Carriers of the apolipoprotein E (APOE) ?4 gene are at significantly increased risk for developing Alzheimer's disease (AD). Although numerous theories have been proposed, the cause of this association remains unclear. The most widely accepted view is that the accelerated AD pathology observed in APOE ?4 carriers is due to a decreased ability of the apoE4 protein to clear A? from the brain. However, possession of the APOE ?4 gene also results in a number of other neurological deficits unrelated to A? clearance, including alterations in neuronal structure, thinner entorhinal cortex (EC) layers and poorer outcomes after stroke, suggesting that there may be other mechanisms involved in this process. In order to gain a more comprehensive understanding of the how the expression of different apoE isoforms affects the brain and how this may impact the risk of developing AD and other age-related neurological illnesses, we propose to use mass spectrometry to identify lipids and small-molecules whose levels are affected by changes in apoE isoform expression. To accomplish this, we will first extract lipids, small-molecules and proteins from pathology-free EC and primary visual cortex (PVC) tissues obtained from 14-month old mice and postmortem 19-55 year old individuals expressing differing apoE isoforms. The lipid and small-molecule fractions from these extracts will then be used to perform targeted lipidomics and untargeted metabolomics, followed by bioinformatic analysis and a variety of validation experiments, in order to determine the specific lipids, small-molecules and metabolic pathways that are affected by alternative apoE isoform expression in the brain. Thus far, preliminary studies have uncovered significant changes in energy metabolism pathways and several important lipid subclasses, demonstrating the power of these techniques for discovering previously unknown isoform-specific effects of apoE in the brain. We expect that the full study proposed herein will uncover further apoE isoform-specific changes in lipid and small-molecule levels and will lead to a greater understanding of how apoE4 influences AD pathology, potentially leading to new therapeutic strategies for AD and other neurological illnesses influenced by apoE4 expression.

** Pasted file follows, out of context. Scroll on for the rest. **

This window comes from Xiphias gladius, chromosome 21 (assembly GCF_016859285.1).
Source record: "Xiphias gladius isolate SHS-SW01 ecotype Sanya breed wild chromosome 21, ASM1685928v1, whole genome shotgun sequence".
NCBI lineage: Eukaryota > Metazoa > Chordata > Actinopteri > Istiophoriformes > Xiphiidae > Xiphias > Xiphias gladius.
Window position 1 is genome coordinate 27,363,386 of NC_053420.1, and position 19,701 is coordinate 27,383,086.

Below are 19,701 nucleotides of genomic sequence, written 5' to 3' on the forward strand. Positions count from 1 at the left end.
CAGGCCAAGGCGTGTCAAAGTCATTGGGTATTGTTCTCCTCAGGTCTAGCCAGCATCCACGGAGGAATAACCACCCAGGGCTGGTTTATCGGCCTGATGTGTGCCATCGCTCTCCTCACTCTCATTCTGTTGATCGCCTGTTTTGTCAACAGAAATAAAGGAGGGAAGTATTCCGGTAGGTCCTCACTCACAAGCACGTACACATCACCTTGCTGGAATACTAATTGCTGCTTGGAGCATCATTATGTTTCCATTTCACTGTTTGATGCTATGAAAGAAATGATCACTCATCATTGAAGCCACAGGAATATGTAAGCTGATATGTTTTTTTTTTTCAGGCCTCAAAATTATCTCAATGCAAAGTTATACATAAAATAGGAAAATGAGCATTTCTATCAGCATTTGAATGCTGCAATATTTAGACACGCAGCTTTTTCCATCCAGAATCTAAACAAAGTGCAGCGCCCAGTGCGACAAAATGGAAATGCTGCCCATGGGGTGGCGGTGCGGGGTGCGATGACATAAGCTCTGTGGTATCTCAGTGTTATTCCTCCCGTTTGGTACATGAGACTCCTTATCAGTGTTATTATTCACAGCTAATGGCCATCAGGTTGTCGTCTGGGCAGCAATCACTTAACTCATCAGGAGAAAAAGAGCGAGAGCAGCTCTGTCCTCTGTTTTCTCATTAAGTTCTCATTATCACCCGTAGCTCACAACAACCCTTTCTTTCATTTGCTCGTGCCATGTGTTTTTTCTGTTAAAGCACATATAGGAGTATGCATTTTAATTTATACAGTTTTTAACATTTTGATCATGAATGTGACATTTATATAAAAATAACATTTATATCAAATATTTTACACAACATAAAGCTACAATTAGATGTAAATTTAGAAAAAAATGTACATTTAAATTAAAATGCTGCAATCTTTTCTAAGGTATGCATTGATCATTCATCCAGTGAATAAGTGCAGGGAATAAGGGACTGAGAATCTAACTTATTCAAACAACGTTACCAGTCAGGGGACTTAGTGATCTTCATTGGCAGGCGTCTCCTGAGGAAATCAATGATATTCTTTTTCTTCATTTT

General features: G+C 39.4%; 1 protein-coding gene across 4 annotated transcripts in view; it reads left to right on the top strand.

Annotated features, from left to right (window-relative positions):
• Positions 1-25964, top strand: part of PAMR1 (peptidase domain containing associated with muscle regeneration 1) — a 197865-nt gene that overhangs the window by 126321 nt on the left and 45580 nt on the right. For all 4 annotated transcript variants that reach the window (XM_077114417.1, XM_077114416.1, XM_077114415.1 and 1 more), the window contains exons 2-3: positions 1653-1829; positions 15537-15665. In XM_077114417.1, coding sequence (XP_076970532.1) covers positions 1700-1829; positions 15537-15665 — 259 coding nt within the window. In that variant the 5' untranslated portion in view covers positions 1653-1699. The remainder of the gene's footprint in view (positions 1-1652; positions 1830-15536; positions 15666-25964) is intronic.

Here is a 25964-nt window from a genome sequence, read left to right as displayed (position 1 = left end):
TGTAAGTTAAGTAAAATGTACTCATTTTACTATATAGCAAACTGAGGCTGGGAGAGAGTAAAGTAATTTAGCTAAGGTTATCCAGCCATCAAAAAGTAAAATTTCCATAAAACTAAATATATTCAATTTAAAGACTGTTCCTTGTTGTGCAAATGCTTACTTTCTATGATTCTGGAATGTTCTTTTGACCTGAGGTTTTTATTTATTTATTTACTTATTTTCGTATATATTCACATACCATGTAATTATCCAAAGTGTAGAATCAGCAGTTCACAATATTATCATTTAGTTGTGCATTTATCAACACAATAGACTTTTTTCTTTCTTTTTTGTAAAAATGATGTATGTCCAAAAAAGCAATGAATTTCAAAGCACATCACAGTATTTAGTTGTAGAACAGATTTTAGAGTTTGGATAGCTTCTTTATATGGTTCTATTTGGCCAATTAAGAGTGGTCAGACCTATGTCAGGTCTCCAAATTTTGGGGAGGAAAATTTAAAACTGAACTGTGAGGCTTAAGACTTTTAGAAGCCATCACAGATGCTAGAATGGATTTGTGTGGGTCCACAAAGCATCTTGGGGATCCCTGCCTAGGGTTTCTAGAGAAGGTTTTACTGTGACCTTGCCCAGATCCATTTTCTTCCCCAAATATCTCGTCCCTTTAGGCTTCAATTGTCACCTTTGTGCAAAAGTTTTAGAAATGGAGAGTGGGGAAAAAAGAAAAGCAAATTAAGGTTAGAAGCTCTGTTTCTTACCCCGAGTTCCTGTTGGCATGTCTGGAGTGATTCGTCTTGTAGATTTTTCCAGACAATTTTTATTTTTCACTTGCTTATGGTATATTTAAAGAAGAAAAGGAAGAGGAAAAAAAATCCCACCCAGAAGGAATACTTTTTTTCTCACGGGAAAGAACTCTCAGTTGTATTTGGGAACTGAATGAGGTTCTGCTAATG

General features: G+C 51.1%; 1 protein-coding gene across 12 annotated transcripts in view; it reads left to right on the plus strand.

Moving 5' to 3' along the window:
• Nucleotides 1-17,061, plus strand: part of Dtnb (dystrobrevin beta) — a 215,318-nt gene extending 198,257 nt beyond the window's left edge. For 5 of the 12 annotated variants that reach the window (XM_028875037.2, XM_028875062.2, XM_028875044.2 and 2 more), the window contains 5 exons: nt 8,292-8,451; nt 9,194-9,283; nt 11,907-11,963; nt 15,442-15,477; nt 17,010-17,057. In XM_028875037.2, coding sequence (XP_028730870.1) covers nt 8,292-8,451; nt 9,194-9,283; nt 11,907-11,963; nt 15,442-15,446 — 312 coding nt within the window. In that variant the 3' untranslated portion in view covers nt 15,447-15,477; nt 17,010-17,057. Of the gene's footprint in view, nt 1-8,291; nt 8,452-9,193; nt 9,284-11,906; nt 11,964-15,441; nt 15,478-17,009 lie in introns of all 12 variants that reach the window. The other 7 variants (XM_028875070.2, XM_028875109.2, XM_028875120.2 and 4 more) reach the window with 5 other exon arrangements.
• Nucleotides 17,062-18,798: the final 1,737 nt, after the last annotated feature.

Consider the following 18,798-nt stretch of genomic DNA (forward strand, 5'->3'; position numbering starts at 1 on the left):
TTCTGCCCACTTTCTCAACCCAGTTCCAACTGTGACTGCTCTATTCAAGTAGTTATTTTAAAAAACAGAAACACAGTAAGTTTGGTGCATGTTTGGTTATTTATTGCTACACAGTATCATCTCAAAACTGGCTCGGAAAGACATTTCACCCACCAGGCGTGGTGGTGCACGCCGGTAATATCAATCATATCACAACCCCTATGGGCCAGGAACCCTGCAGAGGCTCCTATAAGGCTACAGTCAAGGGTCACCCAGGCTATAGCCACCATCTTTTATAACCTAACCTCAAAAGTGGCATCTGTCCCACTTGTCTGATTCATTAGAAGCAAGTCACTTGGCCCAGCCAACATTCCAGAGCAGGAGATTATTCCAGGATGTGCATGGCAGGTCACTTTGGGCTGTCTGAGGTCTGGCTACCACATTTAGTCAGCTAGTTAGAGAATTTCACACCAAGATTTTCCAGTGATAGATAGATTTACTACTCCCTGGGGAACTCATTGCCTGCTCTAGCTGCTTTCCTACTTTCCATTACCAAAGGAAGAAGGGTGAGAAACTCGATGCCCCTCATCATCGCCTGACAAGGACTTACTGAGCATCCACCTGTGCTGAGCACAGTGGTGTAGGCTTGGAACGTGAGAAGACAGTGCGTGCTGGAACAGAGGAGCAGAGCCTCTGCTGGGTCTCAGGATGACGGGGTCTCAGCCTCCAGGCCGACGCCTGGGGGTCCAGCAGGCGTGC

National Institute of Health (NIH)
Exploratory/Developmental Grants (R21)
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Cellular and Molecular Biology of Neurodegeneration Study Section (CMND)
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Petanceska, Suzana
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Columbia University (N.Y.)
Schools of Medicine
New York
United States
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